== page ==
Posts by Samuel Greene

Сэмюел Грин 01-24-2021
(Moscow-on-Thames) The dust hasn’t yet settled, but we can draw some early conclusions from today’s protests in Russia. In a nutshell, the Kremlin and the opposition are at a stalemate. I don’t see reliable nationwide turnout figures, but this feels similar in size and scale to the 2017 Dimon protests, which brought out 60,000-100,000 nationwide. This may be bigger. Either way, more than the Kremlin was hoping to see, but probably less than the opposition...
Сэмюел Грин 01-04-2021
(Moscow-on-Thames) I spend most of my time studying how people fight back against autocratic regimes in places like Russia (and, increasingly, Belarus). But as my fellow Americans worry about the potential of an authoritarian coup in Washington, I’m seeing a different set of parallels – and it worries me. If you believe you live in a democracy, elections are a wonderful thing. Sure, the campaign can be nerve-wracking, but at the end of the day the votes...
Сэмюел Грин 08-24-2020
(Moscow-on-Thames) I’m struggling to decide whether the recent events surrounding Aleksei Navalny are more macabre, or more absurd. For the moment, at least, I’m going with macabre. That seems the only reasonable conclusion, when the man is still at death’s door. Navalny – whose place in Russian politics is well summarized by Morvan Lallouet – is only the latest in a string of opponents of the current occupants of the Kremlin to fall ill under mysterious...
Сэмюел Грин 08-21-2020
(Moscow-on-Thames) In a recent interview, timed to help drum up support for a constitutional reform that would strengthen the power of the presidency and potentially extend his rule until 2036, Vladimir Putin said, among many other things, the following: What is democracy? It’s the power of the people, that’s right. But if the people elect their higher authorities, then those higher authorities have the right to organize the work of the organs of...
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Сэмюел Грин 08-13-2020
(Moscow-on-Thames blog) We should always retain the capacity to be surprised. I am not an expert on Belarus. I have done precious little research there, have few contacts and no insider knowledge. I am, then, watching the scenes of protest very much like many others for whom the country has been on the periphery of our attention: with rapt bewilderment. I’m here to tell you that bewilderment is a good thing. That’s not only because a good surprise now and...
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Сэмюел Грин 06-15-2020
(Moscow-on-Thames) As Vladimir Putin launched the public campaign for his constitutional reform, he took the opportunity to tell Russia a bit about the United States, and about democracy in general. “What is democracy?” Putin asked (rhetorically, in more ways than one). “It’s the power of the people, that’s right. But if the people elect their higher authorities, then those higher authorities have the right to organize the work of the organs of executive...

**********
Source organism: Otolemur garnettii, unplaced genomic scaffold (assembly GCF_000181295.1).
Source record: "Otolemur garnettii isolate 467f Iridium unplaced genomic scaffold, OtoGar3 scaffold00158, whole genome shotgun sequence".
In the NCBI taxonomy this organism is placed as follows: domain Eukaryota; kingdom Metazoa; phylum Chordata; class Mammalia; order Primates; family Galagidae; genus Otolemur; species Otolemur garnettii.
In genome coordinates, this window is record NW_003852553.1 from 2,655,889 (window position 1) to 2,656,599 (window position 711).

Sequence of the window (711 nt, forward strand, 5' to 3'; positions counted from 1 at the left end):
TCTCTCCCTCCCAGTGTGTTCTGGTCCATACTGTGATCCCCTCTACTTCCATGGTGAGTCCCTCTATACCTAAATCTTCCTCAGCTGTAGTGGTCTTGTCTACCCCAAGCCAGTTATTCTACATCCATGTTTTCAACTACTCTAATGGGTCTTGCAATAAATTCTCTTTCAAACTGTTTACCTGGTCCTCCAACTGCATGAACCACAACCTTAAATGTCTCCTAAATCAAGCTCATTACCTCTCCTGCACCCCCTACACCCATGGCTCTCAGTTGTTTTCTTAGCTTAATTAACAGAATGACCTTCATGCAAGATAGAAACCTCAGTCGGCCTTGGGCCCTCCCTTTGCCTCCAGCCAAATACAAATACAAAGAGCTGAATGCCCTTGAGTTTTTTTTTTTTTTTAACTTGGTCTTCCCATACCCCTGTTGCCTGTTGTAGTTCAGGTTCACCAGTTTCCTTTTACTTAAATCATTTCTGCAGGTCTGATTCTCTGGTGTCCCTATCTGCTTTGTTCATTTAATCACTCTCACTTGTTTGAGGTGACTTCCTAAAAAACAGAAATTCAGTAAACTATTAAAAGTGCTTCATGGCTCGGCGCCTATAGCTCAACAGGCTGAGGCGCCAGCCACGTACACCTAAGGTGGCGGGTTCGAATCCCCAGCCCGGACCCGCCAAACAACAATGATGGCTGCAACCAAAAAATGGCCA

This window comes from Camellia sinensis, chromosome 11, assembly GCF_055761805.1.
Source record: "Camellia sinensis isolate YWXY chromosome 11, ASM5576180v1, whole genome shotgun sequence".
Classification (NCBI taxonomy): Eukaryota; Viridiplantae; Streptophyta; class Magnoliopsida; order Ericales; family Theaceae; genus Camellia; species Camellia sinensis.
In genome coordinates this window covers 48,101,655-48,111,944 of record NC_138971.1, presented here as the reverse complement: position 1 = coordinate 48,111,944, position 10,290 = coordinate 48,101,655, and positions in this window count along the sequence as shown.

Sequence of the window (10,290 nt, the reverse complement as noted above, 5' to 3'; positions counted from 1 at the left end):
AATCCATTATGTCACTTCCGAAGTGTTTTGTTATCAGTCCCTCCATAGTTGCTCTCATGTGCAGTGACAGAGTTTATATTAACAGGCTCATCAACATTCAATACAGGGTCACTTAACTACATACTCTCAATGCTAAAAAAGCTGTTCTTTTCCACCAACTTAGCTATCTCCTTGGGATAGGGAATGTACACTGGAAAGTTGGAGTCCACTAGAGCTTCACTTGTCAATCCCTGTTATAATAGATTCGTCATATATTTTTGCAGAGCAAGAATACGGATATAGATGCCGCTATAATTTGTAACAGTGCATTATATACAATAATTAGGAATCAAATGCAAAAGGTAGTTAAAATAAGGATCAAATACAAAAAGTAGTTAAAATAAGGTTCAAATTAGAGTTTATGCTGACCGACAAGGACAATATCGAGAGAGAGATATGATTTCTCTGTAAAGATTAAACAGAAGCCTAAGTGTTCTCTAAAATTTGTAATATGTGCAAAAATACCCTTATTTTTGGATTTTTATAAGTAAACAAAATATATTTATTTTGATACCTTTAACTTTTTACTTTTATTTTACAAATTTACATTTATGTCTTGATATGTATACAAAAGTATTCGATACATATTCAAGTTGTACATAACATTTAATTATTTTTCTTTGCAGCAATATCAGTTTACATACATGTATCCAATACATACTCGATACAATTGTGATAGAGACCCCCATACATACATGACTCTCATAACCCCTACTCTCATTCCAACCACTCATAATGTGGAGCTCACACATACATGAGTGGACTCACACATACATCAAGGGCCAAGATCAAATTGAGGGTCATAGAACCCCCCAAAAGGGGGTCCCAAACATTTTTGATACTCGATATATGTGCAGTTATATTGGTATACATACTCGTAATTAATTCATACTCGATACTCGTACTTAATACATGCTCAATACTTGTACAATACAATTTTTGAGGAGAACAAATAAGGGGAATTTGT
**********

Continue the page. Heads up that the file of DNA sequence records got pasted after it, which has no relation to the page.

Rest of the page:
Сэмюел Грин 05-14-2020
(Wilson Center) "In a conversation with Samuel Greene, director of King's Russia Institute, the Russia File discusses the Kremlin's COVID-19 politics and Russian society’s newfound empowerment." The Wilson Center (Soundcloud) "Join me and the always fascinating Maxim Trudolyubov for a wide-ranging discussion of the impact of COVID-19 on society, the media and politics in Russia and, frankly, around the world." Sam Greene (Moscow-...
Сэмюел Грин 03-10-2020
(Moscow-on-Thames) I’ll say it: Sometimes I get it wrong. Or not quite right. Which is almost the same thing. In case you’ve missed it, today’s news is that Valentina Terehskova, a United Russia Duma Deputy and the first woman in space, proposed ‘resetting’ Putin’s presidential terms, allowing him to run again. The Speaker of the Duma called Putin. Putin said ok. And that was that. Within the space of about 20 minutes, one of the key planks of Putin’s...
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Сэмюел Грин 02-05-2020
BookAuthority's "25 Best New International Relations Books to Read" includes Samuel A. Greene and Graeme B. Robertson's book, Putin v. the People: The Perilous Politics of a Divided Russia. "A fascinating, bottom-up exploration of contemporary Russian politics that sheds new light on why Putin’s grip on power is more fragile then we think." Read More © BookAuthority  
Сэмюел Грин 01-29-2020
(Moscow-On-Thames) It’s been a while since a major Putin policy address has been anything other than boring. Not today. Today, Putin proposed a radical reshaping of Russia’s political system. Kind of.  Notwithstanding all of the various socio-economic and foreign policy statements (most of which are genuinely boring), the crux of Putin’s annual address to the Federal Assembly is what looks to be a reasonably sweeping constitutional reform. The really big...
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